In terms of wages, a doctor’s monthly income is CZK 38,199, nurses make around CZK 20,938. The annual economic turnover of the hospital is about 3.8 billion crowns, and the opening of a new unit dedicated to adults (11 November 1996) increased the adult capacity from 1192 to 2035 beds, of which 100 beds are in the infectious disease pavilion, TRN pavilion, and 381 in the long-term disease pavilion. This improves patient wait times and it improves the speed of the procedures. There are 29 large operating rooms, 10 standard procedure rooms and 9 rooms servicing endoscopic procedures, 1 laparoscopy room and 1 catheterisation room. There are 12 intensive care units and resuscitation units. The hospital also use RTG and central magnetic resonance tomography. There are also organ transplant procedures done such as lung, kidney, heart valves and medulla ossium rubra.
The hospital hierarchy is as follows: Director of the hospital, Assistant to the hospital Director. In the clinical field it is the Senior Doctor followed by the Supervising Doctor (supervising separate stations or urgent care). The hospital has one Senior Nurse managing the nurses for the hospital (with a mandatory master’s degree). Each unit has a Senior Nurse and a Supervising Nurse. The ICU and emergency room have a District Nurse as well. They provide care to our patients 24 hours a day, 7 days a week (specialised care units excluded).
The Motol Prague Hospital Faculty is a study base for two medical faculties. The faculty hospital provides a clinical base; base 2 consists of: 53 clinical units/stations - all of them (except for neurosurgery, neurospondysurgery, infectious diseases, traumatology, centre of painful conditions, OCHRIP, radiotherapy OCPD and surgery rooms) dedicated to students of the 1st - 6th year of medical school. Base 1 consists of the surgery, ear nose and throat unit and orthopaedic unit.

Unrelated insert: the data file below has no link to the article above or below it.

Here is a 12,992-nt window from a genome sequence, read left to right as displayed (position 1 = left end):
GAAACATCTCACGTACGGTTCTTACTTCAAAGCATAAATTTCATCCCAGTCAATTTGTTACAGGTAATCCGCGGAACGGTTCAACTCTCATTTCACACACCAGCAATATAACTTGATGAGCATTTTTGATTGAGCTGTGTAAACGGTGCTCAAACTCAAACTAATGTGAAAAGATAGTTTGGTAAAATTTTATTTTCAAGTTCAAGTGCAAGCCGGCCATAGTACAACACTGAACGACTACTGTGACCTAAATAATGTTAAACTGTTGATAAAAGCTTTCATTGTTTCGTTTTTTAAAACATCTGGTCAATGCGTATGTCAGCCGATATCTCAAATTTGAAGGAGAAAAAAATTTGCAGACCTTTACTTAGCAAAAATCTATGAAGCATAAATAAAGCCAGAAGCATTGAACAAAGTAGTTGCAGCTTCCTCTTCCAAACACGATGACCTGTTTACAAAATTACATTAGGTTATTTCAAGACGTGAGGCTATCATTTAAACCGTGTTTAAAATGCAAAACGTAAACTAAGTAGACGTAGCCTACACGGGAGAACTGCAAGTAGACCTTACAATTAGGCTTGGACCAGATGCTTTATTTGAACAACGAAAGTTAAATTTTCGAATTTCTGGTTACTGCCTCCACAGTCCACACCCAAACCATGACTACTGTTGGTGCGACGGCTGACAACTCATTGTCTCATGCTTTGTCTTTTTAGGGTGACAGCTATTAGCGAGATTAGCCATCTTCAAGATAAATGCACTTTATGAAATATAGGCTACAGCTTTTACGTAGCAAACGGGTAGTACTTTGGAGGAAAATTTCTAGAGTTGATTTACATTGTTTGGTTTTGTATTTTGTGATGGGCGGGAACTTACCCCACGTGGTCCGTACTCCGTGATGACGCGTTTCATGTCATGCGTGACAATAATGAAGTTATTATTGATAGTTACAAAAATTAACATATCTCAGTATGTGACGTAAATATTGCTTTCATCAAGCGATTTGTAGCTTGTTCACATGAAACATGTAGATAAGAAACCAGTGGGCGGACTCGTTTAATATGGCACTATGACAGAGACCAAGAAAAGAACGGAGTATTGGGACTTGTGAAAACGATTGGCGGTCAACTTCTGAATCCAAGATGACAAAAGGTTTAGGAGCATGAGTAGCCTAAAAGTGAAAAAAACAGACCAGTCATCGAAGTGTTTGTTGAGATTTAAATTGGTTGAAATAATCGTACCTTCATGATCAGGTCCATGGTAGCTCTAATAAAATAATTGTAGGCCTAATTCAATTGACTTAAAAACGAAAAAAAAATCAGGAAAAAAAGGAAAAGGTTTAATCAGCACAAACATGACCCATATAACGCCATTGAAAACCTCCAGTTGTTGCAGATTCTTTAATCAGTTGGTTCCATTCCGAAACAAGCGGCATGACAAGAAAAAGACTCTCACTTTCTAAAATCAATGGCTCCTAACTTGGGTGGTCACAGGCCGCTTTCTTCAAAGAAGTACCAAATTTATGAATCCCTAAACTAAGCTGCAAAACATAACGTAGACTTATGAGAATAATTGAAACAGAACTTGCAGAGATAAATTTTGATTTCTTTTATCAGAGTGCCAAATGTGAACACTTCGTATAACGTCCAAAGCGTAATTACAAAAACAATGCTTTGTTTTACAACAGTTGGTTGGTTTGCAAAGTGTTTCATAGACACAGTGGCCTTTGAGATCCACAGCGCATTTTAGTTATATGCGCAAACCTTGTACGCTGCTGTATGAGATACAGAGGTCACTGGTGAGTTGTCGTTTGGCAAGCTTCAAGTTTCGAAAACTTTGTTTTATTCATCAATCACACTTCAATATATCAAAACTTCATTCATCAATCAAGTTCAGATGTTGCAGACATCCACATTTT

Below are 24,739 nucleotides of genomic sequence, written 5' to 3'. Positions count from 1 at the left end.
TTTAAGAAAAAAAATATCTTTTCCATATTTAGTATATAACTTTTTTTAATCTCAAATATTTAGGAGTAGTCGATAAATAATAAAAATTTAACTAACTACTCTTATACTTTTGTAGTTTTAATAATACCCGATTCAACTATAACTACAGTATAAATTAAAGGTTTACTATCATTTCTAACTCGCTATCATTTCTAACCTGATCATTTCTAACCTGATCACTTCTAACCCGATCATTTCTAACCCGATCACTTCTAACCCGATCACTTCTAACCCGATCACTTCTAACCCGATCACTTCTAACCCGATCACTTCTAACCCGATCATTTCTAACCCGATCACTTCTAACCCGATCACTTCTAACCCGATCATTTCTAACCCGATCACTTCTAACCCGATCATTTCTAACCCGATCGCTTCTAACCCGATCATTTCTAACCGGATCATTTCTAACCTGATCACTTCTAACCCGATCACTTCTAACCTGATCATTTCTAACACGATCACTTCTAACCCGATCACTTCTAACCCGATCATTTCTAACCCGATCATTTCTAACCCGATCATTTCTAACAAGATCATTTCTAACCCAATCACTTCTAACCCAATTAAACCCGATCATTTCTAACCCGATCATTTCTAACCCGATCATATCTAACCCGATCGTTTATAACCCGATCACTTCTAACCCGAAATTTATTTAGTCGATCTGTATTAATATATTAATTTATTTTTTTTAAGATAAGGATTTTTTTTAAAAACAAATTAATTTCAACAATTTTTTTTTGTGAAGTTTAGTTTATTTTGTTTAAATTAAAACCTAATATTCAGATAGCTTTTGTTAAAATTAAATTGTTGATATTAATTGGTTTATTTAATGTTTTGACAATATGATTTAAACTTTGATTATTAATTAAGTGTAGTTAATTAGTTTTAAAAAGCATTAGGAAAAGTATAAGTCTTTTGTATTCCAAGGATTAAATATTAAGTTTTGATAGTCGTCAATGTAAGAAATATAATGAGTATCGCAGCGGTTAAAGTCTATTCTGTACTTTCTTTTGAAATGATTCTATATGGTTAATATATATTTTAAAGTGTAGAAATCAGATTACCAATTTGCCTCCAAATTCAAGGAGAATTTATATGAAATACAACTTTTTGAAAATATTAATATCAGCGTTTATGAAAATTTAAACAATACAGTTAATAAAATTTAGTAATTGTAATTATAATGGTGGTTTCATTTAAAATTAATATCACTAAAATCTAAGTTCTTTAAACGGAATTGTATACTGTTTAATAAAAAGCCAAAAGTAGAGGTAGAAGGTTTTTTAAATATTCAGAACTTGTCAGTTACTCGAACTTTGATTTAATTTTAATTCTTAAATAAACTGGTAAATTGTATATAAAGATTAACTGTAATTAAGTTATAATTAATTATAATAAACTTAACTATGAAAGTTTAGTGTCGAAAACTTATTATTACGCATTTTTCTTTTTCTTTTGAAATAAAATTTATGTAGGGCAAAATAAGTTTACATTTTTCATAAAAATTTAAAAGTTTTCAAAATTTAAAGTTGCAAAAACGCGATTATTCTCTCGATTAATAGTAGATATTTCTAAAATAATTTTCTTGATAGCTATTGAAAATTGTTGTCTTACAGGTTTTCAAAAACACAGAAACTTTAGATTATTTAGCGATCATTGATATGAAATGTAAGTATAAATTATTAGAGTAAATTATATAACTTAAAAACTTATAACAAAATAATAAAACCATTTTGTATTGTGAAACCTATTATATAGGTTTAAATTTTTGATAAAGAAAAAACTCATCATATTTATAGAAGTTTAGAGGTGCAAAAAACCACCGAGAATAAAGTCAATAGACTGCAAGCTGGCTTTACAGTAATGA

The Second Faculty of Medicine in Prague is serving Charles University, which was founded in 1348, and it follows the nearly fifty-year tradition of the Faculty of Paediatrics. Charles University in Prague provides undergraduate and postgraduate education to students, physicians and other healthcare professionals in all medical fields. Between 1992/1993, the university launched classes in the English language. Students must be sufficiently capable of communicating in Czech so that they can communicate with patients and hospital personnel during internships/medical training (usually in the third year of study). Since 1994, the university offers a bachelor’s degree program (optics, optometry and physical therapy). The second base serves around 1000 students. Charles University applicants must apply and pass exams consisting of biology, physics and chemistry (75 questions, 2 points given for each question), there's also a special test put together to detect talent and eligibility for potential students/doctors to be able to determine the eligibility (25 questions, 4 points given for each question).
Students with the best scores are moved to the second part of the application process, which consists of a personal interview. The personal interview is conducted by 30 specialised teachers and faculty specialists. They are trying to determine the students’ interest, drive, capability and courage in order to select only the best applicants. There are also college students included, i.e. certified nurse for ICU, certified rescue, certified delivery assistant (maternity delivery).